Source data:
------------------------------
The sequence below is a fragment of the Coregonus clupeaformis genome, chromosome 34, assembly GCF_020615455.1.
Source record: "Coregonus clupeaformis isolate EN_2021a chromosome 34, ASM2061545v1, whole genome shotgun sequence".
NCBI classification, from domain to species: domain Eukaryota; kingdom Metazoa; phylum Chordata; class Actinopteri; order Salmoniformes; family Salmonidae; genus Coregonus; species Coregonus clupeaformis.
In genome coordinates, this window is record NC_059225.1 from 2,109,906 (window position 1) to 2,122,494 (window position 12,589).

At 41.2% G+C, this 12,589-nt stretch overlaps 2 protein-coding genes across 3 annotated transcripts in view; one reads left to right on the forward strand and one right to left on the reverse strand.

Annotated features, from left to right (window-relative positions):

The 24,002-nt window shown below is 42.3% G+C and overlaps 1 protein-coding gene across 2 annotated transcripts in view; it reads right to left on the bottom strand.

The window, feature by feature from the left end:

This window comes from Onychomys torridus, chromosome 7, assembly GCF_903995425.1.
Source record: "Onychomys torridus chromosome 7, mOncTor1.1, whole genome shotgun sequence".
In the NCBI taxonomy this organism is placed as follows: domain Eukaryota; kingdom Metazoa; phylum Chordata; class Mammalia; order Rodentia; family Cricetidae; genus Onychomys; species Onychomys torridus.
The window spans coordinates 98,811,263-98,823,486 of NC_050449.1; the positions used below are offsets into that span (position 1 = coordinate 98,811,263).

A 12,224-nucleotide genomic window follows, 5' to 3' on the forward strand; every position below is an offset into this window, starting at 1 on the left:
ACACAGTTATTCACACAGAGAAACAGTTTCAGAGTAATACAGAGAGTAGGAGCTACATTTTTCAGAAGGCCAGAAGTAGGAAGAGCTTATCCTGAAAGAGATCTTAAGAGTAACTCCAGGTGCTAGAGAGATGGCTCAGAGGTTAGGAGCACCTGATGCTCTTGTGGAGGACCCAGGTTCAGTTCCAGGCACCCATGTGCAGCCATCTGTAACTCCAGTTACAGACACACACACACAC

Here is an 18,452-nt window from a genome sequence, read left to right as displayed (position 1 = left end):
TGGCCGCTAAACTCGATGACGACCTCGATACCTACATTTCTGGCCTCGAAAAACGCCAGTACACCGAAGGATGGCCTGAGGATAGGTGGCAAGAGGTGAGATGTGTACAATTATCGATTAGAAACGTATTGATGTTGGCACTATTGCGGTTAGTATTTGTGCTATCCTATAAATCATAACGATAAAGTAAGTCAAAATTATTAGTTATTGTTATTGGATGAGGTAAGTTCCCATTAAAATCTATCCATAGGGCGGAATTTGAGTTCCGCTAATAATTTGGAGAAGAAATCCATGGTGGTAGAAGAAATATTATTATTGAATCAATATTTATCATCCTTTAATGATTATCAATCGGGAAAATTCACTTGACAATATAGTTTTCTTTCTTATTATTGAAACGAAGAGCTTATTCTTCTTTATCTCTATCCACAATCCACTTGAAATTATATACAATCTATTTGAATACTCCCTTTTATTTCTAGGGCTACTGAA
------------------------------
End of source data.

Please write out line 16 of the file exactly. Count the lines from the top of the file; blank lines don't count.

TGGCCGCTAAACTCGATGACGACCTCGATACCTACATTTCTGGCCTCGAAAAACGCCAGTACACCGAAGGATGGCCTGAGGATAGGTGGCAAGAGGTGAGATGTGTACAATTATCGATTAGAAACGTATTGATGTTGGCACTATTGCGGTTAGTATTTGTGCTATCCTATAAATCATAACGATAAAGTAAGTCAAAATTATTAGTTATTGTTATTGGATGAGGTAAGTTCCCATTAAAATCTATCCATAGGGCGGAATTTGAGTTCCGCTAATAATTTGGAGAAGAAATCCATGGTGGTAGAAGAAATATTATTATTGAATCAATATTTATCATCCTTTAATGATTATCAATCGGGAAAATTCACTTGACAATATAGTTTTCTTTCTTATTATTGAAACGAAGAGCTTATTCTTCTTTATCTCTATCCACAATCCACTTGAAATTATATACAATCTATTTGAATACTCCCTTTTATTTCTAGGGCTACTGAA